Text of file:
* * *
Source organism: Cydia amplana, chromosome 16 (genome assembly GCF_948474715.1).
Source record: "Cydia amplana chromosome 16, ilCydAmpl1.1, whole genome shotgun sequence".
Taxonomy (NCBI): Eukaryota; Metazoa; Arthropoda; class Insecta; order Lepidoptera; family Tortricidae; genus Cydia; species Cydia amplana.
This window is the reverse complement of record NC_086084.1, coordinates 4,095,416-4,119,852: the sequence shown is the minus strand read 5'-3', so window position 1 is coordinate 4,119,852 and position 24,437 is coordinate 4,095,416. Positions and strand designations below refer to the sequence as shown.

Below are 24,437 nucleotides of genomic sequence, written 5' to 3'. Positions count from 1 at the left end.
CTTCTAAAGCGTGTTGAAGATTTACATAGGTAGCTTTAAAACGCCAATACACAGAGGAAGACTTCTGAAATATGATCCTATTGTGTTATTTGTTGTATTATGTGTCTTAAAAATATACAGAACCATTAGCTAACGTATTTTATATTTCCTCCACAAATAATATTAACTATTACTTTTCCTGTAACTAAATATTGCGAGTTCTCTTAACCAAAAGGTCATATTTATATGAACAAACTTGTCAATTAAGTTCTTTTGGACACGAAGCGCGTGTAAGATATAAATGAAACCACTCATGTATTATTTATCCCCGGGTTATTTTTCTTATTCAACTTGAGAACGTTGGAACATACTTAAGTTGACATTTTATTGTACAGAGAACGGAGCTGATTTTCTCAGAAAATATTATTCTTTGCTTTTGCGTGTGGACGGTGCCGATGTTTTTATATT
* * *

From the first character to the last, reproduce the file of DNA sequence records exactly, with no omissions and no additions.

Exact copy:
Source organism: Cydia amplana, chromosome 16 (genome assembly GCF_948474715.1).
Source record: "Cydia amplana chromosome 16, ilCydAmpl1.1, whole genome shotgun sequence".
Taxonomy (NCBI): Eukaryota; Metazoa; Arthropoda; class Insecta; order Lepidoptera; family Tortricidae; genus Cydia; species Cydia amplana.
This window is the reverse complement of record NC_086084.1, coordinates 4,095,416-4,119,852: the sequence shown is the minus strand read 5'-3', so window position 1 is coordinate 4,119,852 and position 24,437 is coordinate 4,095,416. Positions and strand designations below refer to the sequence as shown.

Below are 24,437 nucleotides of genomic sequence, written 5' to 3'. Positions count from 1 at the left end.
CTTCTAAAGCGTGTTGAAGATTTACATAGGTAGCTTTAAAACGCCAATACACAGAGGAAGACTTCTGAAATATGATCCTATTGTGTTATTTGTTGTATTATGTGTCTTAAAAATATACAGAACCATTAGCTAACGTATTTTATATTTCCTCCACAAATAATATTAACTATTACTTTTCCTGTAACTAAATATTGCGAGTTCTCTTAACCAAAAGGTCATATTTATATGAACAAACTTGTCAATTAAGTTCTTTTGGACACGAAGCGCGTGTAAGATATAAATGAAACCACTCATGTATTATTTATCCCCGGGTTATTTTTCTTATTCAACTTGAGAACGTTGGAACATACTTAAGTTGACATTTTATTGTACAGAGAACGGAGCTGATTTTCTCAGAAAATATTATTCTTTGCTTTTGCGTGTGGACGGTGCCGATGTTTTTATATT